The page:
Show ContentsWoodget History, Family Crest & Coats of Arms

Early Origins of the Woodget family

The surname Woodget was first found in Kent where this distinguished Anglo Saxon Kentish family have been seated in the county of Kent since about the year 1200 where, strangely, one of the first spellings of the name was Wdegat or Wdegate and was from a residence near the gate of a wood. 1

Alternatively, the name could have originated in Woodyates in Dorset where William de Wudegat was listed in the Curia Regis Rolls of 1199. A few years later, Walter de Wodiate was found in the same rolls for 1208. Later entries include: Aluric de la Wdegate in Essex in 1222; Martin atte Wodegate in the Subsidy Rolls for Sussex in 1296; William Wodiet in Berkshire in 1328; and John atte Wodeyate in the Subsidy Rolls for Warwickshire in 1332. 2

Early History of the Woodget family

This web page shows only a small excerpt of our Woodget research. Another 131 words (9 lines of text) covering the years 1586, 1618, 1651, 1700, 1726 and 1828 are included under the topic Early Woodget History in all our PDF Extended History products and printed products wherever possible.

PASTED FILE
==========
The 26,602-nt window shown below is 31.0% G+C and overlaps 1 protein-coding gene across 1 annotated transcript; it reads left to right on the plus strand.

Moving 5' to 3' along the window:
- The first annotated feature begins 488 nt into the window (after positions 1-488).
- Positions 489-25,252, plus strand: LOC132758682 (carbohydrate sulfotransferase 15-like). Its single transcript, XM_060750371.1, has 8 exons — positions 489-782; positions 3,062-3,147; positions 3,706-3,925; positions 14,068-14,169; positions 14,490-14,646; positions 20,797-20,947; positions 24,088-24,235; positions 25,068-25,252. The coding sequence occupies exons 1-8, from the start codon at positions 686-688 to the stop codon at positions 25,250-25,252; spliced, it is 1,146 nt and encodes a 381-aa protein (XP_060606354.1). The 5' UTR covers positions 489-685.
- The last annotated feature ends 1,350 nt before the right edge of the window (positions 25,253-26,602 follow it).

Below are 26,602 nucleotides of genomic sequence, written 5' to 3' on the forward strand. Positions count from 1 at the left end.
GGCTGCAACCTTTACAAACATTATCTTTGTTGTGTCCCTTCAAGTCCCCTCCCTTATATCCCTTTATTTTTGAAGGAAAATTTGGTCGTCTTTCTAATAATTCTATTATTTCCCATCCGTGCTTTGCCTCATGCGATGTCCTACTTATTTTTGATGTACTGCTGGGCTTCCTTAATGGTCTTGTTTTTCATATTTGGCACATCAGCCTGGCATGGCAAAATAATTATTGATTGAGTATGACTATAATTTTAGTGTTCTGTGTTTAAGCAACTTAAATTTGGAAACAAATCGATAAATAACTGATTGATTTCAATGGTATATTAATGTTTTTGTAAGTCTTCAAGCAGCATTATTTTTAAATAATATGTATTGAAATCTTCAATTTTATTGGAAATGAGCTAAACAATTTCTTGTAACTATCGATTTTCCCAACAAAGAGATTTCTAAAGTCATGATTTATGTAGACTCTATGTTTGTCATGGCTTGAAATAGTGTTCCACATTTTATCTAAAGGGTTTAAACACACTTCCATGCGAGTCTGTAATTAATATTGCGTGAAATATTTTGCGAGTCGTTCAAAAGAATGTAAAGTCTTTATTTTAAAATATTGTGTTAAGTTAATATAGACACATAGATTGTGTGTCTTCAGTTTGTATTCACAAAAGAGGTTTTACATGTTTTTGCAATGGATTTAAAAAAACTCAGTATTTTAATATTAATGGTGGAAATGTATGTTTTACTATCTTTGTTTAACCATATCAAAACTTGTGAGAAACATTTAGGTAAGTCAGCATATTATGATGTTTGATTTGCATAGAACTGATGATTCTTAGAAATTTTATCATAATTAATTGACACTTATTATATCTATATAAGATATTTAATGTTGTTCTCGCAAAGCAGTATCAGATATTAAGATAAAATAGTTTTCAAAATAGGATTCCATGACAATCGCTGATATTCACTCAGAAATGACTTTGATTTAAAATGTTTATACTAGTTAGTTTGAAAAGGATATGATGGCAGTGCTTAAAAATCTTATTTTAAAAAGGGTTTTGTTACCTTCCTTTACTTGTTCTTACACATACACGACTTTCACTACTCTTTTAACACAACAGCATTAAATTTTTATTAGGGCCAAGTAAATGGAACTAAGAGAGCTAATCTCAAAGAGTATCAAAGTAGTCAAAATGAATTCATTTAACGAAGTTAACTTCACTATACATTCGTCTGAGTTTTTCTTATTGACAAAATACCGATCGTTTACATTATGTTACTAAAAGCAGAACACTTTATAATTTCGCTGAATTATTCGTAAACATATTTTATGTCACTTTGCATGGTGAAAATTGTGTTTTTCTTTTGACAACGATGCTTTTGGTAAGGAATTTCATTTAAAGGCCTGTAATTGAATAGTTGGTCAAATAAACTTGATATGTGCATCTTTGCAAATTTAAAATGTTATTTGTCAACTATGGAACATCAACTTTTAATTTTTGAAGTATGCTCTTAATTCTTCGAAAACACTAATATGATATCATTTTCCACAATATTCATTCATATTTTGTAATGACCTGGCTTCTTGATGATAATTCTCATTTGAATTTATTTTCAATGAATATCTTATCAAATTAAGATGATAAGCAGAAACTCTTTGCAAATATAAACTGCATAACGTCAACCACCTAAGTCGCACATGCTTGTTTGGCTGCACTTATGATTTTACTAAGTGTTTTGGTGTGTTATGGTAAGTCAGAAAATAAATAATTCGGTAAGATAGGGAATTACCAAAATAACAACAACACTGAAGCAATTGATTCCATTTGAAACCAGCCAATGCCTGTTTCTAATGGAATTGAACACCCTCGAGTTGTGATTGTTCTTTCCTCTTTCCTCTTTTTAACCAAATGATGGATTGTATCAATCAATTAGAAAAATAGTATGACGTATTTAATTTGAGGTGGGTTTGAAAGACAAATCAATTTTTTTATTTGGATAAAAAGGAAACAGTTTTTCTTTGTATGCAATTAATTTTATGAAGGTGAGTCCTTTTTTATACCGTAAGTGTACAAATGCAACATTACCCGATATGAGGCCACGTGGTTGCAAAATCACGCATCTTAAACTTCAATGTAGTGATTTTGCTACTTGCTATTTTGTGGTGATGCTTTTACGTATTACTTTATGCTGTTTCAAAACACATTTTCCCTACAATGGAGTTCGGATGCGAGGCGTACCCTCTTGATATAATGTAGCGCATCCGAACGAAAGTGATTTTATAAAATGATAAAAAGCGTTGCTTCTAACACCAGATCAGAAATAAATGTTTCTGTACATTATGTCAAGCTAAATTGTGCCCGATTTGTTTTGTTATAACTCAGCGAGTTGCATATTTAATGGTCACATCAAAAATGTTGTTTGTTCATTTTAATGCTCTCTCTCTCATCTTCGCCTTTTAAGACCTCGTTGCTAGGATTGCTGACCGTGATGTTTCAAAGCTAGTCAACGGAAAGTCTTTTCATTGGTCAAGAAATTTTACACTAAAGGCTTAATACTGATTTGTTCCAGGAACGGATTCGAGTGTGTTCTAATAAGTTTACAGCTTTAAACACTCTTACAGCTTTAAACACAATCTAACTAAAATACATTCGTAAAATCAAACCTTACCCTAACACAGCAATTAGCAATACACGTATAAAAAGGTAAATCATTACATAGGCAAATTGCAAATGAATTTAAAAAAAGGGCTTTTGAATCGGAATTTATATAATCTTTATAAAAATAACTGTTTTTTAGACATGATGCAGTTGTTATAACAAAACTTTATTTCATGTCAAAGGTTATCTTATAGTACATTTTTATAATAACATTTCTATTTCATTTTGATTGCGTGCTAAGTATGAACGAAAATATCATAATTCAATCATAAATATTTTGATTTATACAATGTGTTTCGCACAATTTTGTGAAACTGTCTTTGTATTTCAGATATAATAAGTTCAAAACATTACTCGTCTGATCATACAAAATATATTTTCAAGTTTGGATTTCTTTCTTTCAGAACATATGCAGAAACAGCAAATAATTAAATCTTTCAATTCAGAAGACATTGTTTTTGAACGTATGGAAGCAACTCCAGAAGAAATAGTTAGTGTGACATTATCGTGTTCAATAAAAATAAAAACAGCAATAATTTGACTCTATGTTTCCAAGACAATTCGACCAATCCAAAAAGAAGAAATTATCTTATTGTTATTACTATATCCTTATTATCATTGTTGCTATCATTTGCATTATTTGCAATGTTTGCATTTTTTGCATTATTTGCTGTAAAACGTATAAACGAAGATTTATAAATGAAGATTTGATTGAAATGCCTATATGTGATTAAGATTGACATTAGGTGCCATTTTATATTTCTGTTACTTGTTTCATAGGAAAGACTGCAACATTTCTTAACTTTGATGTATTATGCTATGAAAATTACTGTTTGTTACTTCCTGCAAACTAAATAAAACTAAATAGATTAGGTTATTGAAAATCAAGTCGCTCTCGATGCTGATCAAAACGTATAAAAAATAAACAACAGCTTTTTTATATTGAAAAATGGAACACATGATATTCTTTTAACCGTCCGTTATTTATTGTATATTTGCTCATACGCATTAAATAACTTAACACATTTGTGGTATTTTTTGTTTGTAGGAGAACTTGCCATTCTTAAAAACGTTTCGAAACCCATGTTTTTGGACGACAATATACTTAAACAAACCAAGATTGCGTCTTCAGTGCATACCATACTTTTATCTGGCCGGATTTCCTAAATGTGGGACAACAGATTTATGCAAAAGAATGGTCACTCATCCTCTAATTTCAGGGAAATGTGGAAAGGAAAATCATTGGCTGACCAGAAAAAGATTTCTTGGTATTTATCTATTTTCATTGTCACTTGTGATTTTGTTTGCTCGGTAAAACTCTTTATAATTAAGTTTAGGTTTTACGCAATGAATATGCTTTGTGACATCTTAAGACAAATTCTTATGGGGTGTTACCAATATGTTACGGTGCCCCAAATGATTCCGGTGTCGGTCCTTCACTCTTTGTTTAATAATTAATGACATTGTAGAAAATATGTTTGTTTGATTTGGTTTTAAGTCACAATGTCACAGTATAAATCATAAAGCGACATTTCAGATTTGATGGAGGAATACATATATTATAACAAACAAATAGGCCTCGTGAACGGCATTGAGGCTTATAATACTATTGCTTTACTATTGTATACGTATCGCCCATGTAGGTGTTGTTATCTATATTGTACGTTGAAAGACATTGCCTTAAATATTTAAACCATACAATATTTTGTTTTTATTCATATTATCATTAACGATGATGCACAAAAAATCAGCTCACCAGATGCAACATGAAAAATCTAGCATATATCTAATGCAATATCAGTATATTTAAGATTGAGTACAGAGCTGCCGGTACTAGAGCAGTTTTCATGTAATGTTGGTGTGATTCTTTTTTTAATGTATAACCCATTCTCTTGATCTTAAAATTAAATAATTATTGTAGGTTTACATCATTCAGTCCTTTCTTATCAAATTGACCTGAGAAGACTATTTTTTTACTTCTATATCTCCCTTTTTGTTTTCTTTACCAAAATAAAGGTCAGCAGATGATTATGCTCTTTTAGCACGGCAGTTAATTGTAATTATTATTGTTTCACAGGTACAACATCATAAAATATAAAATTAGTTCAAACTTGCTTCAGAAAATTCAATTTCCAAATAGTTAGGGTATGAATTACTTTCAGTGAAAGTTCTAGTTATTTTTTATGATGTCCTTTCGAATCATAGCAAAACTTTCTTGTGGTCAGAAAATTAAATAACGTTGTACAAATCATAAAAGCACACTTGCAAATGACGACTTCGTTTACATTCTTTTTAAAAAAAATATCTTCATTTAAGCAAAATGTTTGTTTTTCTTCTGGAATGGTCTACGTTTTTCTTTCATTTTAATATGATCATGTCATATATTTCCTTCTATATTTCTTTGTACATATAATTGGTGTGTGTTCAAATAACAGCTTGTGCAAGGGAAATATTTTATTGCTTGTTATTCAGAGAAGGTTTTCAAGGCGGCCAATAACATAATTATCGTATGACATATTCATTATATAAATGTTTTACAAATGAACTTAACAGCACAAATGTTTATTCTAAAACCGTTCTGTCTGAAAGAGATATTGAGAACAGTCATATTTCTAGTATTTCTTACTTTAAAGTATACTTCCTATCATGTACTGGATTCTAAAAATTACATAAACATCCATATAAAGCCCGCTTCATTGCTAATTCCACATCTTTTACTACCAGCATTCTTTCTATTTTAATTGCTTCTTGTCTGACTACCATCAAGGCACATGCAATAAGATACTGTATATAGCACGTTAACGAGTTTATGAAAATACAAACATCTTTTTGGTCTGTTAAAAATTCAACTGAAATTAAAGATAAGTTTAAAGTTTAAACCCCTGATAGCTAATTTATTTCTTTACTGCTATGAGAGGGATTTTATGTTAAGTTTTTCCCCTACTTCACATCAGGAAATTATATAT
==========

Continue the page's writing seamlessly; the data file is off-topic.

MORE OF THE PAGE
Woodget Spelling Variations

Spelling variations of this family name include: Woodgate, Woodget, Woodgat, Wudgate, Wudgat and many more.

Early Notables of the Woodget family

More information is included under the topic Early Woodget Notables in all our PDF Extended History products and printed products wherever possible.

Migration of the Woodget family

Some of the first settlers of this family name or some of its variants were: William Woodgate who settled in Virginia in 1635; Sarah Woodgate settled in Virginia in 1639.

Contemporary Notables of the name Woodget (post 1700) +

  • Richard Woodget (1845-1928), English sea captain, best known as the master of the famous sailing clipper Cutty Sark
  • James Henry Woodget (1874-1960), British bronze medalist tug of war competitor at the 1908 Summer Olympics

The Woodget Motto +

The motto was originally a war cry or slogan. Mottoes first began to be shown with arms in the 14th and 15th centuries, but were not in general use until the 17th century. Thus the oldest coats of arms generally do not include a motto. Mottoes seldom form part of the grant of arms: Under most heraldic authorities, a motto is an optional component of the coat of arms, and can be added to or changed at will; many families have chosen not to display a motto.

Motto: Esse quam videri
Motto Translation: To be, rather than to seem.

  1. Lower, Mark Anthony, Patronymica Britannica, A Dictionary of Family Names of the United Kingdom. London: John Russel Smith, 1860. Print.
  2. Reaney, P.H and R.M. Wilson, A Dictionary of English Surnames. London: Routledge, 1991. Print. (ISBN 0-415-05737-X) on Facebook